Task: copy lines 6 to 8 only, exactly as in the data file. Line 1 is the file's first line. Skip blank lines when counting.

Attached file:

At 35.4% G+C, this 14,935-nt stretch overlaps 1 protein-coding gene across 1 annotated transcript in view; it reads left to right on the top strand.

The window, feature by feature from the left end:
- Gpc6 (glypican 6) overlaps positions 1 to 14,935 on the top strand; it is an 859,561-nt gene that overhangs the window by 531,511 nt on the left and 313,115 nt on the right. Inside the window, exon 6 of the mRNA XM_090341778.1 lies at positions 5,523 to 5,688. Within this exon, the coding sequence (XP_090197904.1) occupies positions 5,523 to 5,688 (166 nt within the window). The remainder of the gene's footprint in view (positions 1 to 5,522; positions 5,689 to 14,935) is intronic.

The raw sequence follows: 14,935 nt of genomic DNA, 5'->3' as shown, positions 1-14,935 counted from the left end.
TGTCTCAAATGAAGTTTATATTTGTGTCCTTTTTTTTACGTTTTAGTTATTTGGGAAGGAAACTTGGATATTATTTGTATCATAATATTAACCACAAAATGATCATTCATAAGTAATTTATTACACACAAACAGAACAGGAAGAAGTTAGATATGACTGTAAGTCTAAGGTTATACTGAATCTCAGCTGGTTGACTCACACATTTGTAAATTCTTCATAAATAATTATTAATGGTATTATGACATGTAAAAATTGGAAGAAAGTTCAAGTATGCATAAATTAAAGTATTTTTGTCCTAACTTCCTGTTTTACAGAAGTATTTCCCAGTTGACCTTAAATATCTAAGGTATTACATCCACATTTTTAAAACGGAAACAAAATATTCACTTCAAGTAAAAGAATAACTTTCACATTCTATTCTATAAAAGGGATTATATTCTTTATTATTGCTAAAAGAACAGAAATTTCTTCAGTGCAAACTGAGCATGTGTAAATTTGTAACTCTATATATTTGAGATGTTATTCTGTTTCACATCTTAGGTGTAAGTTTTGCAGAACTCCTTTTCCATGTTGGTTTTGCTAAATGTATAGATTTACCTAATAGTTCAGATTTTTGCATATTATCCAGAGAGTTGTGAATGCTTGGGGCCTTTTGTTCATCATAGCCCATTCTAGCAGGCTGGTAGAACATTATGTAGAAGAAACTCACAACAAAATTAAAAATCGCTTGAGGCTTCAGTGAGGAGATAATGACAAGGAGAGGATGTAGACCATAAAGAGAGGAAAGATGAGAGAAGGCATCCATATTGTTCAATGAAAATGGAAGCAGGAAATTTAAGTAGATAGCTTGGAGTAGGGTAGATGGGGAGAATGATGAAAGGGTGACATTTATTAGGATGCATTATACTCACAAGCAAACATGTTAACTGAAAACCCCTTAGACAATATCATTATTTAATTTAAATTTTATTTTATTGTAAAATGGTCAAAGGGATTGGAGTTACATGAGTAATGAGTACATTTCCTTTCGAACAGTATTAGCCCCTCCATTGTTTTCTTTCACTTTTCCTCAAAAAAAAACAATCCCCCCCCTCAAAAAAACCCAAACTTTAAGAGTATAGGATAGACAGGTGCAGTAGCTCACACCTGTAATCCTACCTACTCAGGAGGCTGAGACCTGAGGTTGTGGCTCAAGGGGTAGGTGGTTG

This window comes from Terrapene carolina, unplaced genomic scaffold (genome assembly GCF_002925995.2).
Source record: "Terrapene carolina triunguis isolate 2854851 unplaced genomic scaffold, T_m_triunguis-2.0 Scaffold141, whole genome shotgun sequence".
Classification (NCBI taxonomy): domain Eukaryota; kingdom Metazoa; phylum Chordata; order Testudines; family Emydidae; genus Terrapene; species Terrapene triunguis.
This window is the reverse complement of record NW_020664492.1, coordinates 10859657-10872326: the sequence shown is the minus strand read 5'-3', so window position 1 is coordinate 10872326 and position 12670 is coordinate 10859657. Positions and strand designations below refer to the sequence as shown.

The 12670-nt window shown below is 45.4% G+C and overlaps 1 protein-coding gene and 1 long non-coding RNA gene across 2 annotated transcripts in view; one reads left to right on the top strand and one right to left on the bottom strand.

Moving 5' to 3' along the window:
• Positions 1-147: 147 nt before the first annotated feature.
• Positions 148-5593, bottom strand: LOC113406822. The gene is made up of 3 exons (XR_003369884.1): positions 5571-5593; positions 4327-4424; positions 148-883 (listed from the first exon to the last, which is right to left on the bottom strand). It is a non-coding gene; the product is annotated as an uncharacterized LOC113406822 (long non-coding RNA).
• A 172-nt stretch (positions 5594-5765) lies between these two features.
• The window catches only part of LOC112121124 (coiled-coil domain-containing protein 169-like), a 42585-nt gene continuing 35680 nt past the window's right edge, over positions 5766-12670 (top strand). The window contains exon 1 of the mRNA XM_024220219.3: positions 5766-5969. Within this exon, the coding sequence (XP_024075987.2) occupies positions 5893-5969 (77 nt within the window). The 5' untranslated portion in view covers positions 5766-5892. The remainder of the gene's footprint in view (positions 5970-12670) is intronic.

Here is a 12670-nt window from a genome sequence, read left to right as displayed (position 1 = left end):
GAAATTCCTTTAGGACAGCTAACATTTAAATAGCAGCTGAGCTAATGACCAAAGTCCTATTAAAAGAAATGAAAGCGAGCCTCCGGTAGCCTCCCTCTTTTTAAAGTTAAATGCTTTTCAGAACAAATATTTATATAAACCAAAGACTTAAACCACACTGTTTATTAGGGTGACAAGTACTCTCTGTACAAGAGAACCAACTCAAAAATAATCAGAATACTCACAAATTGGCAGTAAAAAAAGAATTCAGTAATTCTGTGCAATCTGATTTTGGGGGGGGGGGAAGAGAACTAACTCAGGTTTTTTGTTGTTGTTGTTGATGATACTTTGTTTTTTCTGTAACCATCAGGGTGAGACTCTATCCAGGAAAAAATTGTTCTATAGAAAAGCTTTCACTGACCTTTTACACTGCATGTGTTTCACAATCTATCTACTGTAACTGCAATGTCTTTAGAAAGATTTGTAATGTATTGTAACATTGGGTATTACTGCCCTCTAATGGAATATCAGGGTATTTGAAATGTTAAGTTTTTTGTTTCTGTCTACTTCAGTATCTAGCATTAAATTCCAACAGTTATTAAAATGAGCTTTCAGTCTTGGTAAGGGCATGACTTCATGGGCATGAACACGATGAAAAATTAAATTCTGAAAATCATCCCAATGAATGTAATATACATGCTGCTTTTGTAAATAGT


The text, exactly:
This window comes from Terrapene carolina, unplaced genomic scaffold (genome assembly GCF_002925995.2).
Source record: "Terrapene carolina triunguis isolate 2854851 unplaced genomic scaffold, T_m_triunguis-2.0 Scaffold141, whole genome shotgun sequence".
Classification (NCBI taxonomy): domain Eukaryota; kingdom Metazoa; phylum Chordata; order Testudines; family Emydidae; genus Terrapene; species Terrapene triunguis.